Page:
The radiologist will inject a local anesthetic into the skin and more deeply into the breast to numb it and make a very small nick in the skin at the site where they will insert the biopsy needle. The needle is then inserted and advanced it to the location of the abnormality using the mammogram and computer generated coordinates. Mammogram images are again obtained to confirm that the needle is within the lesion prior to sampling.

Tissue samples are then removed, generally using a vacuum-assisted device. After the sampling is complete, the needle will be removed from the breast. A final set of images will be taken. The radiologist may place a small marker at the biopsy site so they can locate it in the future if necessary.

Once the biopsy is complete, the technologist will apply pressure to stop any bleeding. The biopsy site will be covered with bandage, but no sutures are needed. Post-procedure mammogram may be used to confirm that the marker is in the proper position.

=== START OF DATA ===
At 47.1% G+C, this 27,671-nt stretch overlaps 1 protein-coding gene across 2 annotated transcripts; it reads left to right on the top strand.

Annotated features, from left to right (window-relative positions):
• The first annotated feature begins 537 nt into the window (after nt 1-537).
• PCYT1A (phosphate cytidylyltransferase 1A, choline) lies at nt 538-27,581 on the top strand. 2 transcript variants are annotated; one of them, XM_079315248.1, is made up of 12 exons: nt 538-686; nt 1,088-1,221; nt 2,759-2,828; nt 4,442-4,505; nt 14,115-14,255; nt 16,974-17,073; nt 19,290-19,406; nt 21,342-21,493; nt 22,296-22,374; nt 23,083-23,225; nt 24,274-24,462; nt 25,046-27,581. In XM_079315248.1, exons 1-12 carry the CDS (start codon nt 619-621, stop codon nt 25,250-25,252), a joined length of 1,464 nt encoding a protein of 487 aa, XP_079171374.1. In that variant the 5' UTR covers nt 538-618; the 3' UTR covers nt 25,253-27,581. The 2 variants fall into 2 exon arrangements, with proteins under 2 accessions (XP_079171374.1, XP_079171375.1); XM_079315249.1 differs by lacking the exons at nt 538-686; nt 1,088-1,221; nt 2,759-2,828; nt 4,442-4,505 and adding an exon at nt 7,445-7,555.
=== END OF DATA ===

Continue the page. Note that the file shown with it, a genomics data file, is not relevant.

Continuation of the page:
View our Stereotactic Breast Biopsy Preparation Video below.

 

What Our Patients Are Saying About Us

“I go to no other place since 2004 due to the fact that at Palomino Dessert Radiologist I get excellent care. Everyone and I mean everyone from the security officers in the front door, front desk clerks, to MRI technician Miss Jesenia and her assistant. They all give excellent service! All of the technicians practice/work with great care, compassion, and excellent work ethics. For this reason I honestly believe they deserve five and more stars.”


Vanessa Escobar